Francis Ngannou remains the chief target for today’s stable of UFC heavyweights but the creation of an interim title just months after Ngannou had won the real thing has given the Cameroonian pause for thought.
Ngannou is slated to face Frenchman Ciryl Gane early next year, after Gane swept past Derrick Lewis in their interim title fight in August in a fight which was booked after Ngannou expressed hesitancy in fight that same month as it clashed with a trip back to his native country and wouldn’t have allowed him adequate time to prepare.
He reportedly suggested a date in September but the UFC stuck to their guns and created the interim title fight, with the winner to challenge Ngannou soon after. And speaking on The MMA Hour, Ngannou said that he has little issue with Gane’s status near the summit of the division, but wasn’t happy about how the whole situation was handled.
View this post on Instagram
“The only issue is how — because on my end, I know that was the way to apply pressure –it didn’t seem right,” Ngannou said. “I find it so awkward that it didn’t even bother me. I’m like, what’s going on? OK, let’s do it. What bothers me is the fact that to promote that fight they were trying to discredit me and pretend, ‘If you want to go on vacation, keep yourself and when you want to fight, we are here.’ No, I want to fight and I wasn’t on vacation. And they use a video from Embedded to play that game, to pretend to discredit me and show that I was on vacation.
“That bothers me because that’s not right. I know that is not true, it’s just to discredit me, to control the narrative. I don’t have a problem if they want to do the interim, just do the interim without sabotaging me.
“Not to mention they have to give me at least time to maybe go home and introduce the belt for my people, for my country, for my family,” Ngannou said. “Why was the rush so bad? In the past two years I have fought twice and suddenly I have to defend my title after two months? What is the rush? What’s wrong? Why can’t I have the average time as everybody, three or four months?”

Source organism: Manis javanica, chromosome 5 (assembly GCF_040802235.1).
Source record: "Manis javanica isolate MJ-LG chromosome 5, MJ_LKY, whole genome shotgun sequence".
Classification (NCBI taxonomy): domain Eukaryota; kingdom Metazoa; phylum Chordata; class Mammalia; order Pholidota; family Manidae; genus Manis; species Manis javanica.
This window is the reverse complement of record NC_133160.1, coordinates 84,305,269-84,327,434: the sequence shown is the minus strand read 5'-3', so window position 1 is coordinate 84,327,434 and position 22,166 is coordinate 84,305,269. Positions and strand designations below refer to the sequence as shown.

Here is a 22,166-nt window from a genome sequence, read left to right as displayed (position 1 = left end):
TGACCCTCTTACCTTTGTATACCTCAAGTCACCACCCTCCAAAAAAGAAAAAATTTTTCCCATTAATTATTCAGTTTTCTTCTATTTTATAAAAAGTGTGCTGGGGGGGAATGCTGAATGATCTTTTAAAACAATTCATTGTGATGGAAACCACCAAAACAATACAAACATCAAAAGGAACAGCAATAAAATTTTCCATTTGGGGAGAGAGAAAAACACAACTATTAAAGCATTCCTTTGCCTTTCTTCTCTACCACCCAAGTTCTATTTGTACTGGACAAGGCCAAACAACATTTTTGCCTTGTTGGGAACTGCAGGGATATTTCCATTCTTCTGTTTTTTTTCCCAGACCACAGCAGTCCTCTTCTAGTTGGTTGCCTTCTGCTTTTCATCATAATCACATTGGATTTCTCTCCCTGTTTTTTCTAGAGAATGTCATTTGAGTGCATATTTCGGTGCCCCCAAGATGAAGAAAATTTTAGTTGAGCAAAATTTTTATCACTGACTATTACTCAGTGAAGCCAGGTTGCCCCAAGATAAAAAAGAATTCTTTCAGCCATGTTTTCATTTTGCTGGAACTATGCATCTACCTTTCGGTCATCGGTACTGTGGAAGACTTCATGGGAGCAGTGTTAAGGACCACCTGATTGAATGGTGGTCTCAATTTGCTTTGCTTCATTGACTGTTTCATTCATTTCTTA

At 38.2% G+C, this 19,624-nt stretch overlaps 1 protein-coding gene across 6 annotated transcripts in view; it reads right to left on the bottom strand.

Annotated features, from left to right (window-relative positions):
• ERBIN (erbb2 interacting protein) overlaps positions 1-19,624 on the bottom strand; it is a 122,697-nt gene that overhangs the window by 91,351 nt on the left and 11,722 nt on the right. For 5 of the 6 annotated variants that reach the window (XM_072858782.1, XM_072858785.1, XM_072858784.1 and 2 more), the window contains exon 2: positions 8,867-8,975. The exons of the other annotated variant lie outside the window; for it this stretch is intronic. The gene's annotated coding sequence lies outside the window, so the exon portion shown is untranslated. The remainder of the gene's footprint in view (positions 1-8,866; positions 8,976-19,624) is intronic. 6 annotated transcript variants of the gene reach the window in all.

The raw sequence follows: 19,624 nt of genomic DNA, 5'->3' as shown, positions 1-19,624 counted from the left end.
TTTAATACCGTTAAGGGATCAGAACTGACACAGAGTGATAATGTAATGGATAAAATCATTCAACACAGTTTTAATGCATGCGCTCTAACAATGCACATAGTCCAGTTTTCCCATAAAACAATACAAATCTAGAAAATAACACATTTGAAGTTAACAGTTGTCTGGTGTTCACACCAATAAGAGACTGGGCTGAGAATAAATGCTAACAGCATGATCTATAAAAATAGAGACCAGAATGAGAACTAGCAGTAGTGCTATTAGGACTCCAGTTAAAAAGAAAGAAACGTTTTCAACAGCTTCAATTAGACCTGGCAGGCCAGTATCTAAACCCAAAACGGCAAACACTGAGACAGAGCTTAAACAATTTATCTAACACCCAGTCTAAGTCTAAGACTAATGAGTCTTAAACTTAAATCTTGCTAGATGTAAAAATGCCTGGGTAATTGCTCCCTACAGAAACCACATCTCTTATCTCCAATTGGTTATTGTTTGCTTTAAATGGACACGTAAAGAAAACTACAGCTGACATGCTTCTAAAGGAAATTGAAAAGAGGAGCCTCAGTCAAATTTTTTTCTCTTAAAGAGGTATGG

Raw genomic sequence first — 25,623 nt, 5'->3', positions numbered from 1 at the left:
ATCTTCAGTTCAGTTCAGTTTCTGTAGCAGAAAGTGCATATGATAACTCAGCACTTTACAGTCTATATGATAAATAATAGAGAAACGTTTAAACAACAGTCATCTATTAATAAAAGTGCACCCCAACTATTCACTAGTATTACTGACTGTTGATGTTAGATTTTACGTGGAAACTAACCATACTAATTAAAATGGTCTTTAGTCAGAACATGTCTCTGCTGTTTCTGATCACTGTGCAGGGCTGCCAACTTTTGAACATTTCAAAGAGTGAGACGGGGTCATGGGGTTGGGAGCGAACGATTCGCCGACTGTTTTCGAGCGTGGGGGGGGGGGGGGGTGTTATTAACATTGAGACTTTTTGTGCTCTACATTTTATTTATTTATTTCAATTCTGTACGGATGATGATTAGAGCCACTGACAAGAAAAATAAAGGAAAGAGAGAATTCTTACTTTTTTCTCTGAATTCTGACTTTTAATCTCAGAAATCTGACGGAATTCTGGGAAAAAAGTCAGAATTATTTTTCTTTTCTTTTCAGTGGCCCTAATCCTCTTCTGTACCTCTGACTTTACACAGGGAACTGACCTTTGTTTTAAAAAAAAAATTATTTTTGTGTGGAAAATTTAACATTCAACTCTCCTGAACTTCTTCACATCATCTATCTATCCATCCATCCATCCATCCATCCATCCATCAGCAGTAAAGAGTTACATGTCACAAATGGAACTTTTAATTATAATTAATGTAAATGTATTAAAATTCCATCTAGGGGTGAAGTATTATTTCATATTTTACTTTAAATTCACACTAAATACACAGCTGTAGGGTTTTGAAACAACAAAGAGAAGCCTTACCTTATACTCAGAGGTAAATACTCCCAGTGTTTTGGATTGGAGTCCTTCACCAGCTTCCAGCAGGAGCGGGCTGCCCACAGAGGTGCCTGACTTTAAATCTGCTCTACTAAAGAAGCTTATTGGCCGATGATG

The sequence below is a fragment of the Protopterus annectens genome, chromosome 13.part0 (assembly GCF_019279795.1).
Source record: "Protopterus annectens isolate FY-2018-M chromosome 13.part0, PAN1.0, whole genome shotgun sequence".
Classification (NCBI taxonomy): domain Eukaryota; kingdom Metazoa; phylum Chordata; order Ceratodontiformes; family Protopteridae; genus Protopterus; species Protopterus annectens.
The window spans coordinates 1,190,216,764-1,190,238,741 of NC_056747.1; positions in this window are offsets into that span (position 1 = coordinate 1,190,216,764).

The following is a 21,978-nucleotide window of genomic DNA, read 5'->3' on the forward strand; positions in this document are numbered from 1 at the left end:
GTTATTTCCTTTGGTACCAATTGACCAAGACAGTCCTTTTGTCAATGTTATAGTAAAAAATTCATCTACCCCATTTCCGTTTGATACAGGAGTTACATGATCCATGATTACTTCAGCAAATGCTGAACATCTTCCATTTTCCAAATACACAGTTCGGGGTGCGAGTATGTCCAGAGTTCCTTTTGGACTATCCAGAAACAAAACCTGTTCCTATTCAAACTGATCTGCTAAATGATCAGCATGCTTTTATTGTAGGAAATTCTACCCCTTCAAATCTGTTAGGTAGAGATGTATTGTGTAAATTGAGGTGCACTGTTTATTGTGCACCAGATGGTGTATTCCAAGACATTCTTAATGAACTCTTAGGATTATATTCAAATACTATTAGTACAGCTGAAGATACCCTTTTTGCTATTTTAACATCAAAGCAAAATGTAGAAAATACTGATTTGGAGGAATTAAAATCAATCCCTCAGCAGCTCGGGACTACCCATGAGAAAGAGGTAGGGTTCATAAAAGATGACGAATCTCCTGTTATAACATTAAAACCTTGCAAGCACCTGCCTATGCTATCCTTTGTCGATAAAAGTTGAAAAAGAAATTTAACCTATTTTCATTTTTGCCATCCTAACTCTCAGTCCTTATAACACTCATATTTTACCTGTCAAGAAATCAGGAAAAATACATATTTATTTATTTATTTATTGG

He adds that the matter has been a sour one for him, and that he doesn’t feel that the UFC appreciate his true value.
“Honestly, that’s not the feeling that I have,” Ngannou said of the UFC’s perception of him. “I might be wrong, but I don’t feel that because in my opinion for right now, from what I’m seeing, the UFC is trying to discredit me. That’s what I know. And those promoting somebody cannot work together with discrediting him. You don’t do that to somebody that you want to promote.
“What do I look for? First of all, I look for some respect, that’s to start. Then I look to get stuff right, I look to feel like I’m respected, to feel like they care at least. That’s it. I never asked for anything more than that. That would be enough for me. … I gained the position that I am at. I wasn’t nominated, I wasn’t assigned to be here, I earned it. So that means I deserve a little bit of respect, just a little bit. I’m not a big deal, just a little famous, that’s it.”